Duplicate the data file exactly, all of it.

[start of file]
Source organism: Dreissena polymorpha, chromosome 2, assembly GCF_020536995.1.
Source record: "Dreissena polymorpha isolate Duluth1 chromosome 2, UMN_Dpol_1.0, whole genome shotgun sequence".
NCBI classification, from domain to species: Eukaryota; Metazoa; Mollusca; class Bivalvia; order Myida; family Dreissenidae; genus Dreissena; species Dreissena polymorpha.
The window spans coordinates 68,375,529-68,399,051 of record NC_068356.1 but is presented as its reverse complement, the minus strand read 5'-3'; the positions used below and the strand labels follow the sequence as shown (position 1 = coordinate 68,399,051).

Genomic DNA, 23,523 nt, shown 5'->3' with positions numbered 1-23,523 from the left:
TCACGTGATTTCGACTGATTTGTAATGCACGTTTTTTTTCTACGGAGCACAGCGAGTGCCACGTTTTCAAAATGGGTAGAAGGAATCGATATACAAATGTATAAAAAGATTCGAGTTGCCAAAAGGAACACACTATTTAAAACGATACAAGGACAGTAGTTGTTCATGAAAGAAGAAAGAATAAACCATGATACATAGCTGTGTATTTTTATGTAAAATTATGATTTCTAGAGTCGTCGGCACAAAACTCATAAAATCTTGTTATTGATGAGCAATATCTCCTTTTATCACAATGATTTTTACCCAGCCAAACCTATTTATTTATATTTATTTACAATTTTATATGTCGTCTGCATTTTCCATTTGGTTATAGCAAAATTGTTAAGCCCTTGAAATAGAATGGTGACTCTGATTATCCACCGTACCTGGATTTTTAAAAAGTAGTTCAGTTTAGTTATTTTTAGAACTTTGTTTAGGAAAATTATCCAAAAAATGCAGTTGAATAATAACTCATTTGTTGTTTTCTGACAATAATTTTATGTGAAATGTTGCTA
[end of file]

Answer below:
Source organism: Dreissena polymorpha, chromosome 2, assembly GCF_020536995.1.
Source record: "Dreissena polymorpha isolate Duluth1 chromosome 2, UMN_Dpol_1.0, whole genome shotgun sequence".
NCBI classification, from domain to species: Eukaryota; Metazoa; Mollusca; class Bivalvia; order Myida; family Dreissenidae; genus Dreissena; species Dreissena polymorpha.
The window spans coordinates 68,375,529-68,399,051 of record NC_068356.1 but is presented as its reverse complement, the minus strand read 5'-3'; the positions used below and the strand labels follow the sequence as shown (position 1 = coordinate 68,399,051).

Genomic DNA, 23,523 nt, shown 5'->3' with positions numbered 1-23,523 from the left:
TCACGTGATTTCGACTGATTTGTAATGCACGTTTTTTTTCTACGGAGCACAGCGAGTGCCACGTTTTCAAAATGGGTAGAAGGAATCGATATACAAATGTATAAAAAGATTCGAGTTGCCAAAAGGAACACACTATTTAAAACGATACAAGGACAGTAGTTGTTCATGAAAGAAGAAAGAATAAACCATGATACATAGCTGTGTATTTTTATGTAAAATTATGATTTCTAGAGTCGTCGGCACAAAACTCATAAAATCTTGTTATTGATGAGCAATATCTCCTTTTATCACAATGATTTTTACCCAGCCAAACCTATTTATTTATATTTATTTACAATTTTATATGTCGTCTGCATTTTCCATTTGGTTATAGCAAAATTGTTAAGCCCTTGAAATAGAATGGTGACTCTGATTATCCACCGTACCTGGATTTTTAAAAAGTAGTTCAGTTTAGTTATTTTTAGAACTTTGTTTAGGAAAATTATCCAAAAAATGCAGTTGAATAATAACTCATTTGTTGTTTTCTGACAATAATTTTATGTGAAATGTTGCTA